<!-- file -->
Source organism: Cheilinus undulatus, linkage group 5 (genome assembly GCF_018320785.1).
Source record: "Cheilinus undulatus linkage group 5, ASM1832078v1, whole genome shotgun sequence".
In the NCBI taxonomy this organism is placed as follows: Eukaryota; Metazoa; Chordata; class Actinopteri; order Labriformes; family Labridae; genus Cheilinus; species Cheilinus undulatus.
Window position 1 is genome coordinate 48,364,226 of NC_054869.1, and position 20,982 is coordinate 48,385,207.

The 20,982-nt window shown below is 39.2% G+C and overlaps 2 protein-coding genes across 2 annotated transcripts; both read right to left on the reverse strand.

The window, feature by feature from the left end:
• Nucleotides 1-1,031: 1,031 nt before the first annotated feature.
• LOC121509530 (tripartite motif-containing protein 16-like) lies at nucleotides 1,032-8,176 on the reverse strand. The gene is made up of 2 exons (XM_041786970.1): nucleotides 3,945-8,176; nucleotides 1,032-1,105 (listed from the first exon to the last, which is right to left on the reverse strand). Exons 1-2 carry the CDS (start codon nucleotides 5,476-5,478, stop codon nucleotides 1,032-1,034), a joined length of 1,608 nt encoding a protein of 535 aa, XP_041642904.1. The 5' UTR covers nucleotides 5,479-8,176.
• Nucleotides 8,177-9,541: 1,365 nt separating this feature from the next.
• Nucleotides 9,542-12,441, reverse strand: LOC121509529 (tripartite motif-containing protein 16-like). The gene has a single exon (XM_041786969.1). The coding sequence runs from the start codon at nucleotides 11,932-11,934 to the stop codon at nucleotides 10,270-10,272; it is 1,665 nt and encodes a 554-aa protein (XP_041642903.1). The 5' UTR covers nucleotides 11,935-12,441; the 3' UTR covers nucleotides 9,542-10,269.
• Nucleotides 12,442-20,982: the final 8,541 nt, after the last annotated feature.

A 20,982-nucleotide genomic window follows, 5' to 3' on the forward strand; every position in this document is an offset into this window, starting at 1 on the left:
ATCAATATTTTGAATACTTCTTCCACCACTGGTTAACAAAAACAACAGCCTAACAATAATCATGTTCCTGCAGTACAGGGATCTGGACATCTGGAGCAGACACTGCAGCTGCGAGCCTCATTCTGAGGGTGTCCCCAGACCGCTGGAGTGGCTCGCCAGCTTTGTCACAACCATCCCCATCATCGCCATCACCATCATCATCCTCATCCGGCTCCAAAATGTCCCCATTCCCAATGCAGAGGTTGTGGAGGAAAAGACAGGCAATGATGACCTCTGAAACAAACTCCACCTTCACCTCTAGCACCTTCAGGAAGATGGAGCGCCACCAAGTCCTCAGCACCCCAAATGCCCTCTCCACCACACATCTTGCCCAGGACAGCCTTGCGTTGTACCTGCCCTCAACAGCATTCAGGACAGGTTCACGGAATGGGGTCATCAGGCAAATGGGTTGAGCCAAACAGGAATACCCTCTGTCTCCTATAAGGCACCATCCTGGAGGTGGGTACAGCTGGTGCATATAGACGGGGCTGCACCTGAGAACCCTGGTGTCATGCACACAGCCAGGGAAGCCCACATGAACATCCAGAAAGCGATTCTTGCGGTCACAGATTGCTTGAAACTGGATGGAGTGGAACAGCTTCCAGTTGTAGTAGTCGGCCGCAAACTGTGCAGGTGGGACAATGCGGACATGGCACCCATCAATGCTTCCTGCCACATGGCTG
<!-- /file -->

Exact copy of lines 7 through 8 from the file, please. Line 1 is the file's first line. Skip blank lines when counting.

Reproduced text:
• Nucleotides 1-1,031: 1,031 nt before the first annotated feature.
• LOC121509530 (tripartite motif-containing protein 16-like) lies at nucleotides 1,032-8,176 on the reverse strand. The gene is made up of 2 exons (XM_041786970.1): nucleotides 3,945-8,176; nucleotides 1,032-1,105 (listed from the first exon to the last, which is right to left on the reverse strand). Exons 1-2 carry the CDS (start codon nucleotides 5,476-5,478, stop codon nucleotides 1,032-1,034), a joined length of 1,608 nt encoding a protein of 535 aa, XP_041642904.1. The 5' UTR covers nucleotides 5,479-8,176.